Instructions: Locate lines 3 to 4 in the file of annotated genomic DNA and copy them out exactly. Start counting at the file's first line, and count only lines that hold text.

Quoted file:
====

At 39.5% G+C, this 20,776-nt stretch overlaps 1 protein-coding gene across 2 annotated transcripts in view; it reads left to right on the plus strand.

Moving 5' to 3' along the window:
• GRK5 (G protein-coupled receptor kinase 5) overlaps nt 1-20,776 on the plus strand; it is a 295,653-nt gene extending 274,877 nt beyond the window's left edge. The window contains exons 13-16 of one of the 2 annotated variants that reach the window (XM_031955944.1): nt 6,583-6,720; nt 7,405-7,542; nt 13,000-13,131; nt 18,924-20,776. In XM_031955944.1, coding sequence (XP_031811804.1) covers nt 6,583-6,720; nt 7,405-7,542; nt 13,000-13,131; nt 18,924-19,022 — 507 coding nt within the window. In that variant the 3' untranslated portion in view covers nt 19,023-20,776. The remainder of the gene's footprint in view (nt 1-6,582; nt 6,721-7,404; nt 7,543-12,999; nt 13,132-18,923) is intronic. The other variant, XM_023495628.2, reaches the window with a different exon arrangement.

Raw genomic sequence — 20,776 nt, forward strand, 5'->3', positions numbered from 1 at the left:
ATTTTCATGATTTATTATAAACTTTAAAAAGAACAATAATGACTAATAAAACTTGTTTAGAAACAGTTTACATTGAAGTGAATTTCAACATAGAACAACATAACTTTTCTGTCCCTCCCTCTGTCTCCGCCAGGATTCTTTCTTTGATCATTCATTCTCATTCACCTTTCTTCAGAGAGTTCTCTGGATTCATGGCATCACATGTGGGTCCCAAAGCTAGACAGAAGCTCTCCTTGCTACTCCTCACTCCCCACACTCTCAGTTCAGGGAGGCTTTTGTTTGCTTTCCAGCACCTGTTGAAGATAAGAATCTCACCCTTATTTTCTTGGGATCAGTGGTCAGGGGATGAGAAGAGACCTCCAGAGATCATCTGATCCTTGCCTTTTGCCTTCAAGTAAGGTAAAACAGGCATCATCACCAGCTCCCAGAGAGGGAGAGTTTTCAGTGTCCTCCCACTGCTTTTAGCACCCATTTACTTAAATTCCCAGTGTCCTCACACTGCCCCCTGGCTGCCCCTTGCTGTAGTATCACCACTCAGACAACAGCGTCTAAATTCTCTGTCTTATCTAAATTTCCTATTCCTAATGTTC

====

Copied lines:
• GRK5 (G protein-coupled receptor kinase 5) overlaps nt 1-20,776 on the plus strand; it is a 295,653-nt gene extending 274,877 nt beyond the window's left edge. The window contains exons 13-16 of one of the 2 annotated variants that reach the window (XM_031955944.1): nt 6,583-6,720; nt 7,405-7,542; nt 13,000-13,131; nt 18,924-20,776. In XM_031955944.1, coding sequence (XP_031811804.1) covers nt 6,583-6,720; nt 7,405-7,542; nt 13,000-13,131; nt 18,924-19,022 — 507 coding nt within the window. In that variant the 3' untranslated portion in view covers nt 19,023-20,776. The remainder of the gene's footprint in view (nt 1-6,582; nt 6,721-7,404; nt 7,543-12,999; nt 13,132-18,923) is intronic. The other variant, XM_023495628.2, reaches the window with a different exon arrangement.

Raw genomic sequence — 20,776 nt, forward strand, 5'->3', positions numbered from 1 at the left: